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Jackson Place Cohousing isn’t the first place you’d expect to see a solar power success story. The obstacles to putting solar on a multi-family development can appear insurmountable, at least at first. But that wasn’t going to stop the members of the Jackson Place Solar Team: Liz, Barb, Heidi, Clara, and Molly. After all, it was a long time coming, says Heidi, “There were a few other times people got interested in solar and went to meetings, did some research,” but it had never panned out.
But when the Solarize Seattle: Central/Southeast campaign began in their neighborhood, offering discounted prices and education on solar power, they figured now was the time to act. However, they’d have to get all 27 households on board, since the Jackson Place Cohousing community makes all their decisions on a consensus model. If it wouldn’t benefit the entire community, they wouldn’t go ahead with it.
The Solar Team had some advantages in making the case though. Liz and Clara both attended one of the free Solarize workshops, and Liz cites the clear explanation of the “nuts and bolts of how solar actually works” as one of the keys to the success of presenting the project to the whole community and beginning the consensus-building process. Also, the community-selected contractor serving the campaign “had a lot to do with it,” says Barb. “They would answer any question we had.” Having a known, reliable solar installer chosen by your neighbors is one of the biggest advantages of Solarize.
Even with the help of Solarize, they had to do a lot of work to make solar work for their community. We asked them what the biggest lessons were for other groups pursuing solar in multi-family housing.
1. Start the conversation early
Jackson Place had the advantage of being a sustainability-minded community to begin with, but the Solar Team still had to spend a lot of time talking to their fellow cohousing members outside of formal meetings. This let them not only get a baseline sense of how people felt about the idea, but also address concerns before they had to put proposals to a final vote. Those concerns ranged from potential damage to the roof and waiting until the roof was due for replacement to the chance the system might impede firefighters.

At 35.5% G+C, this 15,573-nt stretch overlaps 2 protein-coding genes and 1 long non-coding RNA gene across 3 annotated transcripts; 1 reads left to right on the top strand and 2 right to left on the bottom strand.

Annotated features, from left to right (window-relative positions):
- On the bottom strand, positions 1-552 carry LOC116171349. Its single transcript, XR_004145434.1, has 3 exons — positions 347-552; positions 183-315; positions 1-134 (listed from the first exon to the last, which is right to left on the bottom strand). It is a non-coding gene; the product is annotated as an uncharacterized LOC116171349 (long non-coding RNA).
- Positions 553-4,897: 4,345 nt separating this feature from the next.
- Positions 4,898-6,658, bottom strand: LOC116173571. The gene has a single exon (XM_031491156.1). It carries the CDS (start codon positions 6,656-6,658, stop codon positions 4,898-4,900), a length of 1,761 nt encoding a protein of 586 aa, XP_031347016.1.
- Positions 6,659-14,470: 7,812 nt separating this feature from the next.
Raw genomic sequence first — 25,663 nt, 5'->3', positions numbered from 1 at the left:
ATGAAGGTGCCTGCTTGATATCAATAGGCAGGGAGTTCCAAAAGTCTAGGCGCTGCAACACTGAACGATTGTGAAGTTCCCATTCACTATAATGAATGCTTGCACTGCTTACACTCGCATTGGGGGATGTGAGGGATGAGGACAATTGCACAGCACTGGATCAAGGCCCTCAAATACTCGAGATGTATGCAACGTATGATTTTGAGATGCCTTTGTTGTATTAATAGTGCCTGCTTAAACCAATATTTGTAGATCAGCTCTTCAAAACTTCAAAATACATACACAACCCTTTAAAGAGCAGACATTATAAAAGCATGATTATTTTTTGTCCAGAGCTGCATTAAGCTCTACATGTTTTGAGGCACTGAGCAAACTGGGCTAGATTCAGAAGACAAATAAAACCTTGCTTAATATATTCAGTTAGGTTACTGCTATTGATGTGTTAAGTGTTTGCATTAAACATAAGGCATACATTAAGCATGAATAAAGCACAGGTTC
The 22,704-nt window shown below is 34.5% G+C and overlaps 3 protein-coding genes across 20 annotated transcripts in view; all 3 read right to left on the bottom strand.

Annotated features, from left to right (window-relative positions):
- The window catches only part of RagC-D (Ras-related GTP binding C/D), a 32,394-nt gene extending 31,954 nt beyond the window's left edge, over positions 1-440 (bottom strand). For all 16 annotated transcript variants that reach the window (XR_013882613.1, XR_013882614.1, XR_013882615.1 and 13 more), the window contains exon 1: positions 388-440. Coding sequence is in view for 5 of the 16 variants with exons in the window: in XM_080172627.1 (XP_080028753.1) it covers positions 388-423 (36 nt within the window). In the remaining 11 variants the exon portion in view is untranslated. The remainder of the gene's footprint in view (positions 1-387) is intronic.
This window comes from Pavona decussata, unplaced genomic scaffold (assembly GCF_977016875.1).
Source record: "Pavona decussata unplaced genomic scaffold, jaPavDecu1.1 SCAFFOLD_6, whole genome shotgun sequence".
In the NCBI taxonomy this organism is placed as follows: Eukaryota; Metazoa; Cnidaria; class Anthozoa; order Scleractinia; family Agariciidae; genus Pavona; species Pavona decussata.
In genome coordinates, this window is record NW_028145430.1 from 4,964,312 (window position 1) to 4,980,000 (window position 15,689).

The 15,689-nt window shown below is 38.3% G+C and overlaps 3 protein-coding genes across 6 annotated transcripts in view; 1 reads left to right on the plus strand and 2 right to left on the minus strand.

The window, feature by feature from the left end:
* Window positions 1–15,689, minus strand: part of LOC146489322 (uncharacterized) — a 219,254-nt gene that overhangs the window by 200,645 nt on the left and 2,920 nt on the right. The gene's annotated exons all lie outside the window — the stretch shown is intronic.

2. Consider a variety of payment or financing options
Figuring out how to equitably spread the costs among cohousing members was critical, given the mix of income levels in Jackson Place. The community ultimately chose to pay for half of the system with an internal loan from their Reserves account, and the other half was loaned by a generous member. Heidi put a lot of work into analyzing different options to pay back the money, which she presented and explained at community meetings. The 30% federal tax credit, split up among the members, will be returned to the community, and will be used along with Washington State production incentive payments to pay back their reserve fund first and then their private donor. In the meantime, all members will benefit from the reduced electric utility bill at the common house where the solar array was installed.
3. Think about the logistics
One of the advantages of going solar as a whole group is that you can pool your resources for a larger system. However, that also means the installation is going to take a bit longer and has the potential to be more disruptive. When it came time for the actual installation, there were a few issues that had to be taken care of. One member had to move out of their parking spot for the duration of the installation. Concerns about security meant the contractors working on the electrical system in the garage had to keep the door closed as much as possible and keep a sharp eye out, with some help from the community. The installers managed to avoid having to enter anyone’s unit to run conduits, but in many cases they might, which means having to work around schedules and pets.
Learning those lessons means that today, with a projected annual production of 9600 kilowatt-hours, the Jackson Place solar array will cover a third of the common house’s electricity bill. That’s a big dent, and a testament to the electrifying power of a community committed to sustainability.
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Spark Northwest provides publications, guidebooks and web tools that help communities pursue clean energy projects.